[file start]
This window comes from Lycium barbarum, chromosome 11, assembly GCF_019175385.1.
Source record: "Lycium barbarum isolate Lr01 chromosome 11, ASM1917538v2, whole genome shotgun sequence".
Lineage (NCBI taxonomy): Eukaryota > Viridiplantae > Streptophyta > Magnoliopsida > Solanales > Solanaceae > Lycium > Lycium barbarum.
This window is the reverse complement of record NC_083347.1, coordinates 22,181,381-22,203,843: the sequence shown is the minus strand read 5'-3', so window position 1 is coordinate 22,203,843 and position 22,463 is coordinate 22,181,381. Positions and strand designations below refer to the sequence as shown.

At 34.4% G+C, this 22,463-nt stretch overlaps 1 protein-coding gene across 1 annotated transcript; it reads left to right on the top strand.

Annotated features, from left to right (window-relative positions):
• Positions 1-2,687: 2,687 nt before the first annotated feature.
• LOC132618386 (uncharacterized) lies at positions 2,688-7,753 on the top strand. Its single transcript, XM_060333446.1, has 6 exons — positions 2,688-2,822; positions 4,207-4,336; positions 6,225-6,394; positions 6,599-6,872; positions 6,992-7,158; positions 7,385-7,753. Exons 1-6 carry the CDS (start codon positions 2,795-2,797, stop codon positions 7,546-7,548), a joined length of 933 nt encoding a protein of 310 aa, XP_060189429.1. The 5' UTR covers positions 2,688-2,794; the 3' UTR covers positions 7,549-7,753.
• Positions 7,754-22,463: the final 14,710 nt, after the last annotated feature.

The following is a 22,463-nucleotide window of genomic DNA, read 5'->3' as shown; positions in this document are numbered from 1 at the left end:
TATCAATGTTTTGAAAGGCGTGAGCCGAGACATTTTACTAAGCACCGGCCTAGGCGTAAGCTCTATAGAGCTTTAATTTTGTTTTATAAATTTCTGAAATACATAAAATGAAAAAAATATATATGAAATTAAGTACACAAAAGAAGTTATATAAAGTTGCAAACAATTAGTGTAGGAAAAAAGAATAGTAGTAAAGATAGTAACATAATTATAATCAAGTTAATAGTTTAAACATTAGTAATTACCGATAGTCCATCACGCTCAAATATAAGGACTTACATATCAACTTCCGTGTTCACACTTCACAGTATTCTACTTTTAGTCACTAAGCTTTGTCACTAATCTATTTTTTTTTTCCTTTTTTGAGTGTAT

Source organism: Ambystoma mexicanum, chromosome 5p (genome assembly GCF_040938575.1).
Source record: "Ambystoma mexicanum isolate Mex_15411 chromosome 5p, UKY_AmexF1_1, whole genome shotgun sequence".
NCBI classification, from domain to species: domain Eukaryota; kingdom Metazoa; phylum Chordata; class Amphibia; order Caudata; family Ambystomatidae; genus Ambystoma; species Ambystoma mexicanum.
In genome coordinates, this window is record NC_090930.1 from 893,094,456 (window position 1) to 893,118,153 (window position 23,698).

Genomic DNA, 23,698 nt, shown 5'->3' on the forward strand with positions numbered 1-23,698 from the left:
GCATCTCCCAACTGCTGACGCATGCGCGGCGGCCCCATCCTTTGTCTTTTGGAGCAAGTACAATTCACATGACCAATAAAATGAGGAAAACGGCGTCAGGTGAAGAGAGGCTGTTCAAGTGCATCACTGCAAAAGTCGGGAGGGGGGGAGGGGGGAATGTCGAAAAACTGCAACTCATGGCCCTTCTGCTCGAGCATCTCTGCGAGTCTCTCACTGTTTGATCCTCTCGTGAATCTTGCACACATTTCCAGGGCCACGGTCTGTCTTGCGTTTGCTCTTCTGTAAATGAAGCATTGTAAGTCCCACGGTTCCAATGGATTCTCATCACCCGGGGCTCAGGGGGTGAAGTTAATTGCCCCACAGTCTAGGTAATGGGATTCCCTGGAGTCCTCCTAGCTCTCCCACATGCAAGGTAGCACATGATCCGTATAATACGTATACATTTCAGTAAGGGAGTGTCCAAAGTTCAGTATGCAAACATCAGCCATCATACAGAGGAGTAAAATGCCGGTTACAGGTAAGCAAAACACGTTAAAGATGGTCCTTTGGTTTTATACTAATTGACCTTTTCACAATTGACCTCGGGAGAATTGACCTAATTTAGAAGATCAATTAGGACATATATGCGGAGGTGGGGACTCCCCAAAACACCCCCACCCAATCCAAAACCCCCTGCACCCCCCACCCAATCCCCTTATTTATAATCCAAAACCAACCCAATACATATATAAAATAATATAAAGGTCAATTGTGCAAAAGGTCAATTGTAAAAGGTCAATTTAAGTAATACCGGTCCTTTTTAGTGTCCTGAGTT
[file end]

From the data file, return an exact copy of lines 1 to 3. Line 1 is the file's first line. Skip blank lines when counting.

This window comes from Lycium barbarum, chromosome 11, assembly GCF_019175385.1.
Source record: "Lycium barbarum isolate Lr01 chromosome 11, ASM1917538v2, whole genome shotgun sequence".
Lineage (NCBI taxonomy): Eukaryota > Viridiplantae > Streptophyta > Magnoliopsida > Solanales > Solanaceae > Lycium > Lycium barbarum.